The Dirty Job of Sacrifice, Mom-Style

Still Life with Aromatic Ointment. October, 2011.

The Things Done for Love

All my life I’ve used my bare hands to apply mentholated ointment, because that’s how my mom applied it when I was sick as a little girl. Recently I’ve had bronchitis and the ointment has been my friend.

Vicks sorely strained our friendship one evening. I’d rubbed on the ointment and washed my hands furiously with hot water and soap, determined to obliterate any trace of the sticky, smelly stuff. Twenty minutes later, I rubbed my eyes and was rewarded with intense burning: I’d gotten a bit of VapoRub in my eye.

I do lots of things the way my mother did them. I’ve never tried a new recipe for meat loaf or potato salad; I prepare those foods the way she did, and I’m happy. Like her, I prefer tinsel to garland on my Christmas tree.

But the Burning Eye Incident led me, the next morning, to improve upon the method of delivery for aromatic rubs. Determined to leave not a speck behind on my fingers, I tore off a sheet of wax paper, wadded it up, and used it as a mop to apply the gooey stuff to my chest and throat.

My new method worked. I washed my hands when I was done, and when I dried them they were perfectly clean.

Pleased with my success, I posted a status update on Facebook sharing my secret. My friends comments were eye-opening. It seems everyone but me had long since conquered this challenge. One uses tissue. Another uses a wash cloth. Q-tips and cotton balls have their adherents, too, apparently.

Being confined to the couch provided me with lots of time to consider things. That day, I was wondering: Mom was a smart, smart woman. Why on earth did she always use her bare hand to rub that stuff on me when I was sick? 

I closed my eyes and pictured my childhood bedroom with bunk beds, Mom pushing aside a stuffed menagerie to sit on pink chenille, leaning in, close over me, with the little blue pot of Vicks in her hand. I remembered how it had been, all those years ago. I could almost feel her massaging the ointment into my fevered skin.

Even the memory of her touch soothed me.

Then I understood.

Maybe, when Mom put the rub on her own skin, she did use a tissue or a cotton ball to apply it. But when her little girl was ill, she accepted the prospect of sticky, vile-smelling residue haunting her hands, because she knew that her hand on my skin would comfort me as no wad of Kleenex ever could.

That’s sacrificial love. And it can be dirty, dirty work.

4 Surely our H)’>bore, And our I)’>God, and afflicted. 5 But He was J)’>our transgressions, He was crushed for L)’>chastening for our M)’>His scourging we are healed.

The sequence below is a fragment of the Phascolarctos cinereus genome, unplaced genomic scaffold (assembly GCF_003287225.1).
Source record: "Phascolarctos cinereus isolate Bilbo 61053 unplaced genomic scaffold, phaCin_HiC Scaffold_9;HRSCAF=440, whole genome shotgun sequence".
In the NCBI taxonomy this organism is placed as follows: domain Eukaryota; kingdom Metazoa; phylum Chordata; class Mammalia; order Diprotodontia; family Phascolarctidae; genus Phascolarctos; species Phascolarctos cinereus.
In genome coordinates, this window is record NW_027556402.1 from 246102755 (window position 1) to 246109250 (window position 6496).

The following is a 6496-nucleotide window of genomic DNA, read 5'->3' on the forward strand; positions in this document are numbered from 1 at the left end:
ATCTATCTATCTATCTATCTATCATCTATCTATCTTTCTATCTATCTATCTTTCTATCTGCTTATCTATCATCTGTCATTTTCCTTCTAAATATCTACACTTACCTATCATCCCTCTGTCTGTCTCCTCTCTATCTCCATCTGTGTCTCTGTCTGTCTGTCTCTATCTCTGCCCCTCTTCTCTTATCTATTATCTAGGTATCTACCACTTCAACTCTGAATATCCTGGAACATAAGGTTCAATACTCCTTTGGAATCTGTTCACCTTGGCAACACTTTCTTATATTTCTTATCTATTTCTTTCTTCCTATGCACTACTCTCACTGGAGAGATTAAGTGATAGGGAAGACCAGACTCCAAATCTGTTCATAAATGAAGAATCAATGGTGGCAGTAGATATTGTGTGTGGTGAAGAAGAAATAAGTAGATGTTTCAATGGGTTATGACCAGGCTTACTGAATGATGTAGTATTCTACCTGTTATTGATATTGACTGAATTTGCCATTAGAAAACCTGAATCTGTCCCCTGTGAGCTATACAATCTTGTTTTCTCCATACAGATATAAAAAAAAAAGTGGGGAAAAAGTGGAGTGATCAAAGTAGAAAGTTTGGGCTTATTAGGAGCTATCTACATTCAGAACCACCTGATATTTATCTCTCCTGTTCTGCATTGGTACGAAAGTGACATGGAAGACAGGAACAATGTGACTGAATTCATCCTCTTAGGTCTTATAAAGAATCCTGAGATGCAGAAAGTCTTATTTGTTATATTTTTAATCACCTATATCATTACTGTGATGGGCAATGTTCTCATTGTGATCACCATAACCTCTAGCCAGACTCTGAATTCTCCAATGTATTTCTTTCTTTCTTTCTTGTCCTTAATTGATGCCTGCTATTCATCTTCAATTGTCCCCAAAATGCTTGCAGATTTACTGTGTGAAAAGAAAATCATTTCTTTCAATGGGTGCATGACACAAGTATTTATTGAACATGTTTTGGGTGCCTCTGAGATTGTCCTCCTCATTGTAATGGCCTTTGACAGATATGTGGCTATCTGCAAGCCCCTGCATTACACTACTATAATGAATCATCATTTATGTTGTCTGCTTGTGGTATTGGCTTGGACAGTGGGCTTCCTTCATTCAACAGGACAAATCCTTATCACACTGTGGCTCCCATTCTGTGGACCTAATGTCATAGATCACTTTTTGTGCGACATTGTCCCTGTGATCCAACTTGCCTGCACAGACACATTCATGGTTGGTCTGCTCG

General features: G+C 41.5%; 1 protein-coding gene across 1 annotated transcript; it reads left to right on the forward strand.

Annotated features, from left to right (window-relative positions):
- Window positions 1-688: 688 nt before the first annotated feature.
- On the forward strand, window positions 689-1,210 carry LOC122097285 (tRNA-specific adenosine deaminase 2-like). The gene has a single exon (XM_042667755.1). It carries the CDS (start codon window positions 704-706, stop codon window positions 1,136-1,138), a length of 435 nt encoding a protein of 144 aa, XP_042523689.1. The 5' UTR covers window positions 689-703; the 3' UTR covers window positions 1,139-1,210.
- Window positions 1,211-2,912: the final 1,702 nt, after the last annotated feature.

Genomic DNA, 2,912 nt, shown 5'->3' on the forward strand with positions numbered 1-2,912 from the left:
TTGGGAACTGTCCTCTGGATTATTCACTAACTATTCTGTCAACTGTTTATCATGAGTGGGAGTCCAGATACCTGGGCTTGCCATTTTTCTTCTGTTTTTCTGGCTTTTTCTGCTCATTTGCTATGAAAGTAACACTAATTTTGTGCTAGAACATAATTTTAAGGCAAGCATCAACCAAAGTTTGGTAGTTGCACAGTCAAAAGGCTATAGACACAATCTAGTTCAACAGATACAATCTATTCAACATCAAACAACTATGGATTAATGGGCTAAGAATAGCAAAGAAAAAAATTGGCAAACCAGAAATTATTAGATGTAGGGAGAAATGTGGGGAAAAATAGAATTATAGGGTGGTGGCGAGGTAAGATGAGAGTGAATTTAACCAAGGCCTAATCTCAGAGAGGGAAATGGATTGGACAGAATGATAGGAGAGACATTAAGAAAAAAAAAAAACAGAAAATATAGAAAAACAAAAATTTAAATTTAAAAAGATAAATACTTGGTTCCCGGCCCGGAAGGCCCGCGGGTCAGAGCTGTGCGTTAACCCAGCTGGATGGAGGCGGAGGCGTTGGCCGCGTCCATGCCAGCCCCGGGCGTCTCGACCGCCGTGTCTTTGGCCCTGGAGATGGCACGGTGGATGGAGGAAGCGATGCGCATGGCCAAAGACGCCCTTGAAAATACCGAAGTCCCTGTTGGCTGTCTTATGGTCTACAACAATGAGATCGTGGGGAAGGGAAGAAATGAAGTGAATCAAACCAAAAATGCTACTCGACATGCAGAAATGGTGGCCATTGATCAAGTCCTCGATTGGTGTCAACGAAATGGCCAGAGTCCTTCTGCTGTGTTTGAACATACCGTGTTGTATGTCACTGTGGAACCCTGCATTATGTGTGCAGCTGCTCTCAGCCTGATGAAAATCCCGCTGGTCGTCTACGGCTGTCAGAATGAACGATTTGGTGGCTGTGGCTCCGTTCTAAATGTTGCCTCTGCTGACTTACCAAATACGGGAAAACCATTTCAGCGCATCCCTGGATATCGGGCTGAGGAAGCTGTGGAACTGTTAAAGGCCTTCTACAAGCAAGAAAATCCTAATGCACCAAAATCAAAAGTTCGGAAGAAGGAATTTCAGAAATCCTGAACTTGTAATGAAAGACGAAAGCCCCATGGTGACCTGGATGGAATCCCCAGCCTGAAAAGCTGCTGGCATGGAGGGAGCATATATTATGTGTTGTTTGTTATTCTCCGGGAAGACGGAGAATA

Isaiah 53:4-5 (NASB)


  1. Oh, Sheila, what a lovely, blessed conclusion you came to: your sweet mother used her hands to comfort you as no tissue or wad of wax paper could. I love this!

    I’ve been collecting stories about hands, hoping to some day write a series of memoir vignettes about hands of my loved ones. For this project I have also cropped family photos, keeping only the hands.

    Anyway, you can be sure I’m adding your story to my collection of hand stories.

    Thanks for the heart-warming read today, Sheila!


  2. Thanks, Linda, for your kind words. Your hand story collection sounds fascinating.

  3. Vicks Vapor Rub – – and the tender touch of a mother’s hands! Yes, that is how I remember it too. Then she would apply a piece of cloth probably a hankie, so the Vicks would not get on my P.J.s – –

    I did the same for my children. For myself, I must remember the Kleenex.

  4. Maybe it’s a universal trait of American motherhood….Vicks, I mean.

  5. I needed this at right this very moment. Thank you, Sheila.

  6. It’s my privilege, Carolyn.

  7. Okay, your post nearly undid me and then I read Linda’s comment about doing a study on hands, and that pushed me over the top.

    At times, when one of my kids was angry and insisting on pushing us away, I would steal moments when I could quietly lay a single hand on his shoulder. At times, it was the only way I could communicate love. (I have gotten a few hugs recently, though. Boy, they feel good!)

  8. Nancy,
    We find ways to “tell” them, even when they think they don’t want to hear, don’t we? Us moms?

    And YAY for those hugs!!

  9. Hello Sheila =) I keep seeing you everywhere and thought I’d peek in to say hi. I always smile at your candid thoughts and comments… I enjoy them so. Now, I see why… I was smelling the Vicks even as you typed. What a gift, the loving, healing memory of mom’s touch. I can’t help but think that in the busyness of her day, with a sick child and all… that the aroma of Vick’s brought her some comfort and healing too. Blessings to you, the Sheila who makes me smile with comforting thoughts. =)

  10. Well, thank you, Patricia! I’m so glad you came by.

  11. So now you’ve got me wondering… Is it the Vicks that brings the healing, or the touch?

    {I once got toothpaste in my eye. Not a good experience.}

  12. Toothpaste! Oi!

    The touch can’t hurt, I’m sure…